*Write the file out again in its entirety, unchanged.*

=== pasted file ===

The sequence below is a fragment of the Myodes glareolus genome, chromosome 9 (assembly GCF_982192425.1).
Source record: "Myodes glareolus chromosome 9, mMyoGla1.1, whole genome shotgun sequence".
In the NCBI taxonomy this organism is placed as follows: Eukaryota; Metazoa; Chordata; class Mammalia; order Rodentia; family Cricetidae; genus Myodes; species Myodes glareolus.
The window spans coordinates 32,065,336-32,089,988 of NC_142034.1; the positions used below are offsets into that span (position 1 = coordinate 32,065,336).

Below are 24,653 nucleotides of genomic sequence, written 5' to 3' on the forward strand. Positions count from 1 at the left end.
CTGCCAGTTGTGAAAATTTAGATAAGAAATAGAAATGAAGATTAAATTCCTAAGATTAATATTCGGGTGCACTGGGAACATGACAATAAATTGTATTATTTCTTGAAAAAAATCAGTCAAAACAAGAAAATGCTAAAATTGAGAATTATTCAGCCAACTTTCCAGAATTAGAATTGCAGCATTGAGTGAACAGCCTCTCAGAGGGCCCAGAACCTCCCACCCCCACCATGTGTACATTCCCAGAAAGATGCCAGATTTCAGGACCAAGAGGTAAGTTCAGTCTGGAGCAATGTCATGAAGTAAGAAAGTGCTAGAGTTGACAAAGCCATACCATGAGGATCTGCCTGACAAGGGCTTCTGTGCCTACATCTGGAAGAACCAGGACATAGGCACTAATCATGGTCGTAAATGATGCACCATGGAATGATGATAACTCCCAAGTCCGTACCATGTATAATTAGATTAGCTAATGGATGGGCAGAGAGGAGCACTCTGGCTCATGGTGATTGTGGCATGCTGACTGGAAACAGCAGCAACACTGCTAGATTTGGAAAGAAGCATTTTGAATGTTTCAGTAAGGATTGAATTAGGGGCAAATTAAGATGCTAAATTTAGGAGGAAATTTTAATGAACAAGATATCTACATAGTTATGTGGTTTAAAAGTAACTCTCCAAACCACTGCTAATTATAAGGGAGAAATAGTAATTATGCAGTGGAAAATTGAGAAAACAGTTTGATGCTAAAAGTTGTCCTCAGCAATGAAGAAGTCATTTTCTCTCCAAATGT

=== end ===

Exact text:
The sequence below is a fragment of the Myodes glareolus genome, chromosome 9 (assembly GCF_982192425.1).
Source record: "Myodes glareolus chromosome 9, mMyoGla1.1, whole genome shotgun sequence".
In the NCBI taxonomy this organism is placed as follows: Eukaryota; Metazoa; Chordata; class Mammalia; order Rodentia; family Cricetidae; genus Myodes; species Myodes glareolus.
The window spans coordinates 32,065,336-32,089,988 of NC_142034.1; the positions used below are offsets into that span (position 1 = coordinate 32,065,336).

Below are 24,653 nucleotides of genomic sequence, written 5' to 3' on the forward strand. Positions count from 1 at the left end.
CTGCCAGTTGTGAAAATTTAGATAAGAAATAGAAATGAAGATTAAATTCCTAAGATTAATATTCGGGTGCACTGGGAACATGACAATAAATTGTATTATTTCTTGAAAAAAATCAGTCAAAACAAGAAAATGCTAAAATTGAGAATTATTCAGCCAACTTTCCAGAATTAGAATTGCAGCATTGAGTGAACAGCCTCTCAGAGGGCCCAGAACCTCCCACCCCCACCATGTGTACATTCCCAGAAAGATGCCAGATTTCAGGACCAAGAGGTAAGTTCAGTCTGGAGCAATGTCATGAAGTAAGAAAGTGCTAGAGTTGACAAAGCCATACCATGAGGATCTGCCTGACAAGGGCTTCTGTGCCTACATCTGGAAGAACCAGGACATAGGCACTAATCATGGTCGTAAATGATGCACCATGGAATGATGATAACTCCCAAGTCCGTACCATGTATAATTAGATTAGCTAATGGATGGGCAGAGAGGAGCACTCTGGCTCATGGTGATTGTGGCATGCTGACTGGAAACAGCAGCAACACTGCTAGATTTGGAAAGAAGCATTTTGAATGTTTCAGTAAGGATTGAATTAGGGGCAAATTAAGATGCTAAATTTAGGAGGAAATTTTAATGAACAAGATATCTACATAGTTATGTGGTTTAAAAGTAACTCTCCAAACCACTGCTAATTATAAGGGAGAAATAGTAATTATGCAGTGGAAAATTGAGAAAACAGTTTGATGCTAAAAGTTGTCCTCAGCAATGAAGAAGTCATTTTCTCTCCAAATGT